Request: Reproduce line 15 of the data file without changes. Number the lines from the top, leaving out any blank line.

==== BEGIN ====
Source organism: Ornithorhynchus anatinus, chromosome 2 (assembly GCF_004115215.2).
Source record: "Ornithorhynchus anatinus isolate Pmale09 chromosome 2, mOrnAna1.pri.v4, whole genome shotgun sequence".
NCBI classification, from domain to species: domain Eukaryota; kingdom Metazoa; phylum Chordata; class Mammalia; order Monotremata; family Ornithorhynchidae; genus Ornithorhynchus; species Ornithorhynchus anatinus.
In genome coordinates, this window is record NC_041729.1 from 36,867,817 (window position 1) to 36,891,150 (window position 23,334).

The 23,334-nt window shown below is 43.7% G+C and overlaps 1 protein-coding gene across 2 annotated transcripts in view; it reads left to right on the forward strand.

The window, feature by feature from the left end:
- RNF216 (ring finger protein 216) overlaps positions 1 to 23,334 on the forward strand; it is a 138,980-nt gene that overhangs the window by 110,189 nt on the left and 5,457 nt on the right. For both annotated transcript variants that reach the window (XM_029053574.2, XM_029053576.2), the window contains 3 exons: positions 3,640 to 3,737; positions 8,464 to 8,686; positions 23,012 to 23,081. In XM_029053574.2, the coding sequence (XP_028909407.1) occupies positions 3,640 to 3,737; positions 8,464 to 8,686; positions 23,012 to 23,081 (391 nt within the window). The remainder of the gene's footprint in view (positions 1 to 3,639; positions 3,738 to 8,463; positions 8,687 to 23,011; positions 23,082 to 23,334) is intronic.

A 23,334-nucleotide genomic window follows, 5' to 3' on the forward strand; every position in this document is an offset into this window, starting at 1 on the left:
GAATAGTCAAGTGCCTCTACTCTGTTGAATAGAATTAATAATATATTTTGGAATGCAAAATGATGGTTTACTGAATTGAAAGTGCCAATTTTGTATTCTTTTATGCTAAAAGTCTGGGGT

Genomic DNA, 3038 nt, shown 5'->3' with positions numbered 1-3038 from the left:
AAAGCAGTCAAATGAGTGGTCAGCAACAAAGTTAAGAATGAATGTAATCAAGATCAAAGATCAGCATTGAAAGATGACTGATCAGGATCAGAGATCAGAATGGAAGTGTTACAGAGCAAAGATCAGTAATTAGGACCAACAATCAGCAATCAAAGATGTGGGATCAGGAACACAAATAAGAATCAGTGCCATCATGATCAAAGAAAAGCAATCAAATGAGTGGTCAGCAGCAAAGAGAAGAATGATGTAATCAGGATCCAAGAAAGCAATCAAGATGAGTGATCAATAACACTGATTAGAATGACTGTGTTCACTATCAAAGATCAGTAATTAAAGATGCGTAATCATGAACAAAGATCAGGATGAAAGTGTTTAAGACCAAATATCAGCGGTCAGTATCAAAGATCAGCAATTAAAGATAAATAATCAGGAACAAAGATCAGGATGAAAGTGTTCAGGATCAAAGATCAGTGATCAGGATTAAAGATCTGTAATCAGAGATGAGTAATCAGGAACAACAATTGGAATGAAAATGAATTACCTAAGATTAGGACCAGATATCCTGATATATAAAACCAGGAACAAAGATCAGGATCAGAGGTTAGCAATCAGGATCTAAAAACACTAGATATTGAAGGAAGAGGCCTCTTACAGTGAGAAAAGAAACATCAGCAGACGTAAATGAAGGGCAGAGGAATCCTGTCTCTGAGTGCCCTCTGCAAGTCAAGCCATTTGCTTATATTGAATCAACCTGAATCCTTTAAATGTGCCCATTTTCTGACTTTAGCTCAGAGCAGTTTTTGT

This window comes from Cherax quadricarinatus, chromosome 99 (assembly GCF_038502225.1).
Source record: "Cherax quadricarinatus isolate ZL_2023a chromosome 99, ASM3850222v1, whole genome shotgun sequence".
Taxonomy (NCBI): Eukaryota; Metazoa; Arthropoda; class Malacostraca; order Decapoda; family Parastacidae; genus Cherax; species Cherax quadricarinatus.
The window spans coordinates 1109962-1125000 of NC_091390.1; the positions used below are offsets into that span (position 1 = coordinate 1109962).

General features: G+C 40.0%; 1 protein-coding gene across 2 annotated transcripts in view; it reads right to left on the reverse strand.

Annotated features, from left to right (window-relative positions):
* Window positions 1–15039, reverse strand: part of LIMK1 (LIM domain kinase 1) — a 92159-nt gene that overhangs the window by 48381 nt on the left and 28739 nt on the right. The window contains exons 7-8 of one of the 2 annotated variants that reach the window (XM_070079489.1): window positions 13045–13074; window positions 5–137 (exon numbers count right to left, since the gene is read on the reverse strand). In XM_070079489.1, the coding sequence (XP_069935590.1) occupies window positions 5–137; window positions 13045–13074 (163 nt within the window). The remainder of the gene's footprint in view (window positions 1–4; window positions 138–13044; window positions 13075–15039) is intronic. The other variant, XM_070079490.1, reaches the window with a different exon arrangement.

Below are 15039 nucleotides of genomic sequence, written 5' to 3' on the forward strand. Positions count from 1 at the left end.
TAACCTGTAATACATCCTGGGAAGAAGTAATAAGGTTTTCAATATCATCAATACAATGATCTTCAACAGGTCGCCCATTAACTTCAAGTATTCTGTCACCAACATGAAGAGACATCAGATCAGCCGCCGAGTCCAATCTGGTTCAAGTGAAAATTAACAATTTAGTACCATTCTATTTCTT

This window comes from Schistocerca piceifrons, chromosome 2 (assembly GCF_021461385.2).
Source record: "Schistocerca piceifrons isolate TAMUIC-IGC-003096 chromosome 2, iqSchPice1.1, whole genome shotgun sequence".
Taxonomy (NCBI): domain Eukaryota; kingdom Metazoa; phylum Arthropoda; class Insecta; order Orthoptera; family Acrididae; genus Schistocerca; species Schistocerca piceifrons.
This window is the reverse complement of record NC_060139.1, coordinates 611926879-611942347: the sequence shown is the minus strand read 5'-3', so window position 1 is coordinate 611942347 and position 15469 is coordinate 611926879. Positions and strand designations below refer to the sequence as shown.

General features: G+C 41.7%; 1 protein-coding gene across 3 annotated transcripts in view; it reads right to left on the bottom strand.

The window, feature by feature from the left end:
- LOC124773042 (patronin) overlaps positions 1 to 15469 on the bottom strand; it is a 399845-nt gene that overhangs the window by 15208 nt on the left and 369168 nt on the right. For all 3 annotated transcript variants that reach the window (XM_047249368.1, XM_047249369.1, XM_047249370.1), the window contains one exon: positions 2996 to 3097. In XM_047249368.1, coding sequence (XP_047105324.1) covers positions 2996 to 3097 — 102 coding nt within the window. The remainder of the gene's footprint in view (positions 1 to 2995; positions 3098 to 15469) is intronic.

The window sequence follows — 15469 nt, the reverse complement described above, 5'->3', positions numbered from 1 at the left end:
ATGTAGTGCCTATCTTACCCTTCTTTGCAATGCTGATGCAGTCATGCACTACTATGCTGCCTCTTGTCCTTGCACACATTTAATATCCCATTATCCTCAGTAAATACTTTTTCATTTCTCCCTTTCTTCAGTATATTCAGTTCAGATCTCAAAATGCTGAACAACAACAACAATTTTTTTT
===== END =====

The window spans coordinates 1109962-1125000 of NC_091390.1; the positions used below are offsets into that span (position 1 = coordinate 1109962).